“More than ever, our patients are looking to us for consistent and clear communication,” said Caitlin Cozad, GSHCS’ marketing and communications director. “This is a responsibility that we take very seriously and recognize that leveraging technology allows us to scale outreach and engage with our community in new ways.”
GSHCS has a successful track record working with Welltok’s Patientology solution, which uses proprietary data and predictive analytics to engage the right patients with the right message for targeted activities. Given changes to patient interactions and behaviors due to COVID-19, GSHCS is adding more channels including direct mail, social ads, text messaging and dedicated landing pages to increase connectivity.
“GSHCS is leading the way to make sure social distancing doesn’t turn into medical distancing. They are proactively engaging patients around care needs as well as introducing new safety protocols like a drive-thru flu clinic,” said Jaci Haack, vice president of client strategy for Welltok. “We are honored to partner with them on the strategy, creative development and distribution of these highly valuable campaigns.”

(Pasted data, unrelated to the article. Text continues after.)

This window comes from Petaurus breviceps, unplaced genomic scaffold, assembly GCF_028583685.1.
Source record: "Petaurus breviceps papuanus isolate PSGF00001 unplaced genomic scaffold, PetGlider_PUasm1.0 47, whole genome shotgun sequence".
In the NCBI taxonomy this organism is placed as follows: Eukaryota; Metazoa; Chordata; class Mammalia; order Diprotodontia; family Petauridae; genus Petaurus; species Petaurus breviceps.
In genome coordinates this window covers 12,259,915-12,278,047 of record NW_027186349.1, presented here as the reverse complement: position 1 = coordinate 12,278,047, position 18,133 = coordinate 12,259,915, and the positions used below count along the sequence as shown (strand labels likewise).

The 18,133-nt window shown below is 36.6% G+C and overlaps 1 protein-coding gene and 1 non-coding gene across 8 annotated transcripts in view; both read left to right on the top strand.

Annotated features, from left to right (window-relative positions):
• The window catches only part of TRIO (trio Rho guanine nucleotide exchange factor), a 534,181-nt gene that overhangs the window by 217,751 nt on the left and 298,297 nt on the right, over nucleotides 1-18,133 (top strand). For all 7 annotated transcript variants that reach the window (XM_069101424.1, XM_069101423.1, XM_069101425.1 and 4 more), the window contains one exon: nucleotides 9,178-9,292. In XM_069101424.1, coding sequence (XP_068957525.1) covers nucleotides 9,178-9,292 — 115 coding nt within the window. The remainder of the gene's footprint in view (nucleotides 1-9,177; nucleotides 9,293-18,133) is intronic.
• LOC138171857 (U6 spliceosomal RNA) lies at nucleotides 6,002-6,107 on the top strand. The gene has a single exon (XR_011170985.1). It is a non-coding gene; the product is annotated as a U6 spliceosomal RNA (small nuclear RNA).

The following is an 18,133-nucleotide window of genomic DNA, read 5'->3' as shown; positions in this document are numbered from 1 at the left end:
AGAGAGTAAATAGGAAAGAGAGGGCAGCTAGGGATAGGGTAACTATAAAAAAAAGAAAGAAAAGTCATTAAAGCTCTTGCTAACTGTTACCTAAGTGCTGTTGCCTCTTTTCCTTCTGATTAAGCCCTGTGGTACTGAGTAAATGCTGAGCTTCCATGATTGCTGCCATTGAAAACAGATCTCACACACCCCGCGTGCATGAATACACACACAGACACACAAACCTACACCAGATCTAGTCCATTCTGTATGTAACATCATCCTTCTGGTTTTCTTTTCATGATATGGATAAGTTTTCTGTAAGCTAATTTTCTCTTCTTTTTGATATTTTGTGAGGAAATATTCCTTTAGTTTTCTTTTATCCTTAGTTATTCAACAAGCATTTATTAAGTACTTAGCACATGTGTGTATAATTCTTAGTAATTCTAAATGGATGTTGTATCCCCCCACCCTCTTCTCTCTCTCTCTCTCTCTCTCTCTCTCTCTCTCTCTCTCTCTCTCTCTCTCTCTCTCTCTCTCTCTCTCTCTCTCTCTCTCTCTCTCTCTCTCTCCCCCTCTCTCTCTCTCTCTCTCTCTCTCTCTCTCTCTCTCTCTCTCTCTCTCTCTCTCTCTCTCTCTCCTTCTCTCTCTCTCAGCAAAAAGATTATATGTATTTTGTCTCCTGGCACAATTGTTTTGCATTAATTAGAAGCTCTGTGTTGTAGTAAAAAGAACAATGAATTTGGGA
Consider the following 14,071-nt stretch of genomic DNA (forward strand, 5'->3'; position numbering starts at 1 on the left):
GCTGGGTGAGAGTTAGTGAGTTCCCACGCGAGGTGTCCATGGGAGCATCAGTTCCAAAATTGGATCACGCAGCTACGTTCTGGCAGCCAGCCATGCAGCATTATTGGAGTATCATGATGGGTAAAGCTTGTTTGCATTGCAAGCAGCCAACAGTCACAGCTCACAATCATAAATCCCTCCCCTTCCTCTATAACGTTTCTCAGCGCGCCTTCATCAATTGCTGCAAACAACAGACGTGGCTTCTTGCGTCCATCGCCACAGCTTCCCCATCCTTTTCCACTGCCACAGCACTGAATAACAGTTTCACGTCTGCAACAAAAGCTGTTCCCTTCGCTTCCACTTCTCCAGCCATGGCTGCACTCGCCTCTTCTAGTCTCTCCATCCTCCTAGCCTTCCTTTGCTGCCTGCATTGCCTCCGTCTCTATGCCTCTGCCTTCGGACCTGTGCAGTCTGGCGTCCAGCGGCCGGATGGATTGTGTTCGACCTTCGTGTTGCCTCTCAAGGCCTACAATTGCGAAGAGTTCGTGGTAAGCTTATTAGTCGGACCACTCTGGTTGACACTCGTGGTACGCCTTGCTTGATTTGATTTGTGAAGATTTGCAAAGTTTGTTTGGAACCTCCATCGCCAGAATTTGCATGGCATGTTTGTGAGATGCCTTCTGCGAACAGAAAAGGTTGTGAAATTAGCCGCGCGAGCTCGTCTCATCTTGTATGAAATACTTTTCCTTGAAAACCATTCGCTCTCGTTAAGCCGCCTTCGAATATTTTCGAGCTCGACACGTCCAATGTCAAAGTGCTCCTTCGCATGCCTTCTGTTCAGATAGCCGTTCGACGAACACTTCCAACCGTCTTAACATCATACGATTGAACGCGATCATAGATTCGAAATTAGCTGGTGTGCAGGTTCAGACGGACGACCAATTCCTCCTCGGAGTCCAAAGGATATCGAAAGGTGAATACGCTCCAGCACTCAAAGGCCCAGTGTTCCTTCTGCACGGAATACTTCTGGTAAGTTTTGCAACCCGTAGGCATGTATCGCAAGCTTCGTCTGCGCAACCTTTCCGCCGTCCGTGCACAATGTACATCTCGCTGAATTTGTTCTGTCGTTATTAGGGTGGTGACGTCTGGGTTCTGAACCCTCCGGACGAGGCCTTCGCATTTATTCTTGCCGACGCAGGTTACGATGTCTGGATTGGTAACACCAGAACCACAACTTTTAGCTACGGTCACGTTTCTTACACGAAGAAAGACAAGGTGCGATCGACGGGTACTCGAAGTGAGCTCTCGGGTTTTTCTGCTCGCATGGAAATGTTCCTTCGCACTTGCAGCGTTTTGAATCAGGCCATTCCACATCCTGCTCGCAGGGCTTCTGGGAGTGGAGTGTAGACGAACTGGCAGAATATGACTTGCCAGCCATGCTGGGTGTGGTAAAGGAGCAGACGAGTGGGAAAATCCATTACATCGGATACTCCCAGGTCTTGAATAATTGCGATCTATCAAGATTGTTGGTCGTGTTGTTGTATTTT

Current and future patients of GSHCS will be receiving more information about the drive-thru flu clinic, which will be opened October 24, and the annual community meeting set for October 28. Targeted communications will also be delivered to people who will benefit the most from orthopedic and OBGYN services with the addition of accomplished physicians new to the area.
Additionally, Prescription Trails will be promoted more broadly thanks to an educational grant GSHCS was awarded. The Prescription Trails program is designed to help community members improve their health by using exercise as medicine, while accessing Oregon’s beautiful parks and trails.
“We look forward to engaging with our community in new ways and continuing to meet their evolving needs,” added Cozad. “It’s a new world, and we are all adapting to it together!”
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By April Gill, senior vice president, solution management, Welltok.
The future of COVID-19 remains a giant question mark right now. But what is clear in this uncertain time is the significant impact everyday factors, commonly called social determinants of health (SDOH), have on a person’s health. Literature shows that up to 70% of a person’s overall health is driven by SDOH, including factors like race, income, education level and more. Knowing about these factors can improve how providers keep patients healthy year-round, but also how they engage, counsel and treat patients as individuals during a crisis like the one we are currently experiencing.